“All readers come to fiction as willing accomplices to your lies. Such is the basic goodwill contract made the moment we pick up a work of fiction.”
—Steve Almond, WD
—Steve Almond, WD
I once heard this process described as the “promise to your readers.” When a person starts your book, what have you promised to give them? Will they leave believing in true love? Will they discover murderer or will the tables be turned on them? Can you make them accept Vampires and Angels as something so vivid and real that they flirt with the thought that maybe they do exist?
This is why so many readers love and simultaneously hate cliff hangers. After all, who really wants to be dangling over the edge of a thousand foot drop?
If I could give any advice to a new author it would be don’t try to impress your readers with whirly-swirly fancy words. Don’t rely on gimmicks like cliff hangers and contrived action that doesn’t add to the storyline. This is a subjective field. One publisher will tell you this is right while another while forbid you to do the exact same thing. It’s exhausting and taking everyone’s advice will suck the creativity out of you faster than you can say I QUIT!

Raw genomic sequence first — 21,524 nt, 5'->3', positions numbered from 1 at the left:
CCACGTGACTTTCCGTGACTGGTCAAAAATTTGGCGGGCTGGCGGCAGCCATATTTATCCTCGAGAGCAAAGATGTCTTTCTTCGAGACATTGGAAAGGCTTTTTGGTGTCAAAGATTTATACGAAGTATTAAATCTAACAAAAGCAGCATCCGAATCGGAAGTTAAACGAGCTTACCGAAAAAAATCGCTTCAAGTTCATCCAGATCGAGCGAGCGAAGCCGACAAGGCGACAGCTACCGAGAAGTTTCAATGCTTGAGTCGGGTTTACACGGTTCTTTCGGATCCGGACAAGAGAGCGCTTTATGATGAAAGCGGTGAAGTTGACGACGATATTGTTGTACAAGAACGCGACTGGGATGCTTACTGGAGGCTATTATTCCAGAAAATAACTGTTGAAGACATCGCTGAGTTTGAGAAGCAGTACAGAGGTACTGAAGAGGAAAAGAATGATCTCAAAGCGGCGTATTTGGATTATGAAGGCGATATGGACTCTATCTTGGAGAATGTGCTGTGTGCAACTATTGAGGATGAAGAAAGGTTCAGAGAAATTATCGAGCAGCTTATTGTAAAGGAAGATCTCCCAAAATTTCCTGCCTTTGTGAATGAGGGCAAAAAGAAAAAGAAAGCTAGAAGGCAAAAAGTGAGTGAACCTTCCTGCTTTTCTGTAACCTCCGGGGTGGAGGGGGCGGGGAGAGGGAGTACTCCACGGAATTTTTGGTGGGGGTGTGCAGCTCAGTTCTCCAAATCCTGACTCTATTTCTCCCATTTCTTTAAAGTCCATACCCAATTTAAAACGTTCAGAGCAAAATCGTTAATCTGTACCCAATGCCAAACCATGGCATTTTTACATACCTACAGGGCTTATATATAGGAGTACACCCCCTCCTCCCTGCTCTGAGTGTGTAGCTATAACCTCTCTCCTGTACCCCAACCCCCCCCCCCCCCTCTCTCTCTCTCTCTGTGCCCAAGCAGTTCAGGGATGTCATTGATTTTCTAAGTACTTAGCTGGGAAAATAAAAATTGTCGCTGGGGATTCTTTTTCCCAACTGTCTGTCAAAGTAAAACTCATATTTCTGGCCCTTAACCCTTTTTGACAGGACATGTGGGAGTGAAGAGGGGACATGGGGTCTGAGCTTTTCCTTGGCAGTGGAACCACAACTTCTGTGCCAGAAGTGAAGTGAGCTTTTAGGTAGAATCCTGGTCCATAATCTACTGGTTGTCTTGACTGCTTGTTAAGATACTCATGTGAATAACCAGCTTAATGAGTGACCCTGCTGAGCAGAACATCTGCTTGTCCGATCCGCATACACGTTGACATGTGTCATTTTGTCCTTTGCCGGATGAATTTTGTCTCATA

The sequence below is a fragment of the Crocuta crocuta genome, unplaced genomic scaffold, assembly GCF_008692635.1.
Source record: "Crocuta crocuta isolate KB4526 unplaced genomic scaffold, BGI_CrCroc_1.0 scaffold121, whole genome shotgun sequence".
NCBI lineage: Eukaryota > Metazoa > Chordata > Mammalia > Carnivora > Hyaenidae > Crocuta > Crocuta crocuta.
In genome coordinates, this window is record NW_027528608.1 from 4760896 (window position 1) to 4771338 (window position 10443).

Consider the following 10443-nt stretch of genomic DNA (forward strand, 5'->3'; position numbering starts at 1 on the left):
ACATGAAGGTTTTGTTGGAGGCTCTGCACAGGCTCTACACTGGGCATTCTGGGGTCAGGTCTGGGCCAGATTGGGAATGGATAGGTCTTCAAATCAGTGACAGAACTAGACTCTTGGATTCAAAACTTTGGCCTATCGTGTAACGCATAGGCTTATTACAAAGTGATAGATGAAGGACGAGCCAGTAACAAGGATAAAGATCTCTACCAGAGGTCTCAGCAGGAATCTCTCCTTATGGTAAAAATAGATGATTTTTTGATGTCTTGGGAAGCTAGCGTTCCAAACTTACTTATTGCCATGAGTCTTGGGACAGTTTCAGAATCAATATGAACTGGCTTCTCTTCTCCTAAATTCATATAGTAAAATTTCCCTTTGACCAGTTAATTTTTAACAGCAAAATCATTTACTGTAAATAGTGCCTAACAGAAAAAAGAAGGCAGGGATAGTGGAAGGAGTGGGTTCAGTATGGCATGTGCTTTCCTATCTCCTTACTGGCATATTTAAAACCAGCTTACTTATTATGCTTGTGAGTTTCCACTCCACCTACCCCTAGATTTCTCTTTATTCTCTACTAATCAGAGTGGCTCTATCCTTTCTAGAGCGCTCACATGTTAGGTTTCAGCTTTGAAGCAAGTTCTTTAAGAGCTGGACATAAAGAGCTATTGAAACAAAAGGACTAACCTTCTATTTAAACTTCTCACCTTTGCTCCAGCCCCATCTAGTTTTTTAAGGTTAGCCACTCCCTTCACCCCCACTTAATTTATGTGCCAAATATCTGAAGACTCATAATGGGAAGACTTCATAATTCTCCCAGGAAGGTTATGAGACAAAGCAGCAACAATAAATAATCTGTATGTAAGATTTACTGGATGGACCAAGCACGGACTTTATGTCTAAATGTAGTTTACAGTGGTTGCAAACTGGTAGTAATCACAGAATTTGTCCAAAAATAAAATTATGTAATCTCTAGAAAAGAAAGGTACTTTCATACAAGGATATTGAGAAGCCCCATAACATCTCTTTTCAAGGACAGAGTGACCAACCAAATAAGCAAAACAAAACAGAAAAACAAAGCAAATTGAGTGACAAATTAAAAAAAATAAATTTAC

Recently, I’ve developed the skill of plugging my ears and saying La, La, La, La when well-meaning but contrary advice is doled out. I've found that the only master worth bowing to is the well told story. That's what readers want, to get lost in an unforgettable adventure. They want a ticket out of reality and you, the passionate writer have the ability to create just what they crave.
Please don’t misunderstand, I’m not saying sloppy writing is okay or lazy, hole-filled plot lines do the trick. I’m just saying that at the end of the day, the contract is between you and your readers, and trust me, they’ll tell you if you’re doing it right!
Take heart aspiring writers, this field always needs fresh talent. Now go, write your heart out. Be prepared to re-write your heart out after that, but whatever you do, if you want to become great, don’t give up,
Well, I’m off to work on my writing. Thanks for stopping by.